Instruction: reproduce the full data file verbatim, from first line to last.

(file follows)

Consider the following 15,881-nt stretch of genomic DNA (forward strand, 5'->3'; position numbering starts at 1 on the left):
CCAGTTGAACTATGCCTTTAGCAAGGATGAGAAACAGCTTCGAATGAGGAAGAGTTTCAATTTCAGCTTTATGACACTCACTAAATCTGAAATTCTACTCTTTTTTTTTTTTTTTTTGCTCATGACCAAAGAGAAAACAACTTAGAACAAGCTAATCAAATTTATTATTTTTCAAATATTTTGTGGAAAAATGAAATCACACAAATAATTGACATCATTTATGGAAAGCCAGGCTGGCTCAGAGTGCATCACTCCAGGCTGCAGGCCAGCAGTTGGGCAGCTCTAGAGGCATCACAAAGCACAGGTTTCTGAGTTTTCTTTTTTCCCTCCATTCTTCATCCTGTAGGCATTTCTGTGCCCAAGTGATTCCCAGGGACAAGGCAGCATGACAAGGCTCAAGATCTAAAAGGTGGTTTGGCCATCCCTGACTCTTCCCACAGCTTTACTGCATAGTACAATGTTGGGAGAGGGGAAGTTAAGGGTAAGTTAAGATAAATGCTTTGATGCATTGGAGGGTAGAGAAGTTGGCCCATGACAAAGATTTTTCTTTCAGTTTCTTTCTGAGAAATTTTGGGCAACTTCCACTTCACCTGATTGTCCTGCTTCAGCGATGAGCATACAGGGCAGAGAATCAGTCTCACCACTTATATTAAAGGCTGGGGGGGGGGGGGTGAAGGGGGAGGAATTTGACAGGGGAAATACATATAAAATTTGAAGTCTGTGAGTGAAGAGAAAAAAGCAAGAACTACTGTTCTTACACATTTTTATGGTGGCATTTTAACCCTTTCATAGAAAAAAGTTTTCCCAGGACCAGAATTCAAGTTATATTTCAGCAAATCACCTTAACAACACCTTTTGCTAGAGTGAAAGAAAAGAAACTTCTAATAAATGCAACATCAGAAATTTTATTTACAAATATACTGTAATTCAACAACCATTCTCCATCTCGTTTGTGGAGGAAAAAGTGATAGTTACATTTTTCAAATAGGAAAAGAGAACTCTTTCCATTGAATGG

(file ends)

Consider the following 15,881-nt stretch of genomic DNA (forward strand, 5'->3'; position numbering starts at 1 on the left):
CCAGTTGAACTATGCCTTTAGCAAGGATGAGAAACAGCTTCGAATGAGGAAGAGTTTCAATTTCAGCTTTATGACACTCACTAAATCTGAAATTCTACTCTTTTTTTTTTTTTTTTTGCTCATGACCAAAGAGAAAACAACTTAGAACAAGCTAATCAAATTTATTATTTTTCAAATATTTTGTGGAAAAATGAAATCACACAAATAATTGACATCATTTATGGAAAGCCAGGCTGGCTCAGAGTGCATCACTCCAGGCTGCAGGCCAGCAGTTGGGCAGCTCTAGAGGCATCACAAAGCACAGGTTTCTGAGTTTTCTTTTTTCCCTCCATTCTTCATCCTGTAGGCATTTCTGTGCCCAAGTGATTCCCAGGGACAAGGCAGCATGACAAGGCTCAAGATCTAAAAGGTGGTTTGGCCATCCCTGACTCTTCCCACAGCTTTACTGCATAGTACAATGTTGGGAGAGGGGAAGTTAAGGGTAAGTTAAGATAAATGCTTTGATGCATTGGAGGGTAGAGAAGTTGGCCCATGACAAAGATTTTTCTTTCAGTTTCTTTCTGAGAAATTTTGGGCAACTTCCACTTCACCTGATTGTCCTGCTTCAGCGATGAGCATACAGGGCAGAGAATCAGTCTCACCACTTATATTAAAGGCTGGGGGGGGGGGGGTGAAGGGGGAGGAATTTGACAGGGGAAATACATATAAAATTTGAAGTCTGTGAGTGAAGAGAAAAAAGCAAGAACTACTGTTCTTACACATTTTTATGGTGGCATTTTAACCCTTTCATAGAAAAAAGTTTTCCCAGGACCAGAATTCAAGTTATATTTCAGCAAATCACCTTAACAACACCTTTTGCTAGAGTGAAAGAAAAGAAACTTCTAATAAATGCAACATCAGAAATTTTATTTACAAATATACTGTAATTCAACAACCATTCTCCATCTCGTTTGTGGAGGAAAAAGTGATAGTTACATTTTTCAAATAGGAAAAGAGAACTCTTTCCATTGAATGG